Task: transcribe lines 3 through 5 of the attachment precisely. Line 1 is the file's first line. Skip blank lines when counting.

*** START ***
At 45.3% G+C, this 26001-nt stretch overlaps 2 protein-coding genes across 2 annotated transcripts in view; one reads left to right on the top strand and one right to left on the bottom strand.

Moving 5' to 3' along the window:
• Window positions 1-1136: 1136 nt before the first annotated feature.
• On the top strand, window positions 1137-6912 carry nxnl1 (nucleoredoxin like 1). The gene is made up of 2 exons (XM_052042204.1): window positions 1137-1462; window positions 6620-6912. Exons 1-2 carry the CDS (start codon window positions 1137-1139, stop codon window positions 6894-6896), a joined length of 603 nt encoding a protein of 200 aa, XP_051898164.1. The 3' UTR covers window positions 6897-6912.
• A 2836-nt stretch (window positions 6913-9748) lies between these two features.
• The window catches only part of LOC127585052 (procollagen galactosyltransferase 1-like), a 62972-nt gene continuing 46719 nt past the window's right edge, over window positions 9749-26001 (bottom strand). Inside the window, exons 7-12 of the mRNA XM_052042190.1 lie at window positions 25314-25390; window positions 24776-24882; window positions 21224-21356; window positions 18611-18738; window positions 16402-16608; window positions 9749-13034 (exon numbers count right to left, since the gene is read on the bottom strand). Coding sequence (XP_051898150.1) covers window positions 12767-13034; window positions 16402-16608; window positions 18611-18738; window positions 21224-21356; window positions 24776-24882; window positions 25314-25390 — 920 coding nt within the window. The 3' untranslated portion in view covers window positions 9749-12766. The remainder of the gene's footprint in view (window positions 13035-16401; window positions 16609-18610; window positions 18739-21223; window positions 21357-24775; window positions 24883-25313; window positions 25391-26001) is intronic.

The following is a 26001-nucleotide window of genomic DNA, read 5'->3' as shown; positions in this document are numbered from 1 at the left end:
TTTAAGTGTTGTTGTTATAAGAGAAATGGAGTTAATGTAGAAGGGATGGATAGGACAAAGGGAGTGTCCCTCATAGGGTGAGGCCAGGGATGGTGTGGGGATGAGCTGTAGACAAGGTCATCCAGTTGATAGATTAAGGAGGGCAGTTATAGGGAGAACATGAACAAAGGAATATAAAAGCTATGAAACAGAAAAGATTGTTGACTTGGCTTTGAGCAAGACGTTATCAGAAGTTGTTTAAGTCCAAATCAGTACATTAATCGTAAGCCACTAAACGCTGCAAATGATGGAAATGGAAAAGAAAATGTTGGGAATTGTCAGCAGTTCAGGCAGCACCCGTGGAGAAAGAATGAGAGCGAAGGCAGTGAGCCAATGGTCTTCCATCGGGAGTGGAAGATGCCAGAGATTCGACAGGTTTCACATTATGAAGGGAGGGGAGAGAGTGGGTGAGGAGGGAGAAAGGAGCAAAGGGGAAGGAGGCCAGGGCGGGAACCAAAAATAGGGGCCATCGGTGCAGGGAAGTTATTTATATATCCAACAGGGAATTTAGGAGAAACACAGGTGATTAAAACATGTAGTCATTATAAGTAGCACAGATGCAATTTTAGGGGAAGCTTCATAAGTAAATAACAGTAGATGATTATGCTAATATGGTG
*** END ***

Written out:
• Window positions 1-1136: 1136 nt before the first annotated feature.
• On the top strand, window positions 1137-6912 carry nxnl1 (nucleoredoxin like 1). The gene is made up of 2 exons (XM_052042204.1): window positions 1137-1462; window positions 6620-6912. Exons 1-2 carry the CDS (start codon window positions 1137-1139, stop codon window positions 6894-6896), a joined length of 603 nt encoding a protein of 200 aa, XP_051898164.1. The 3' UTR covers window positions 6897-6912.
• A 2836-nt stretch (window positions 6913-9748) lies between these two features.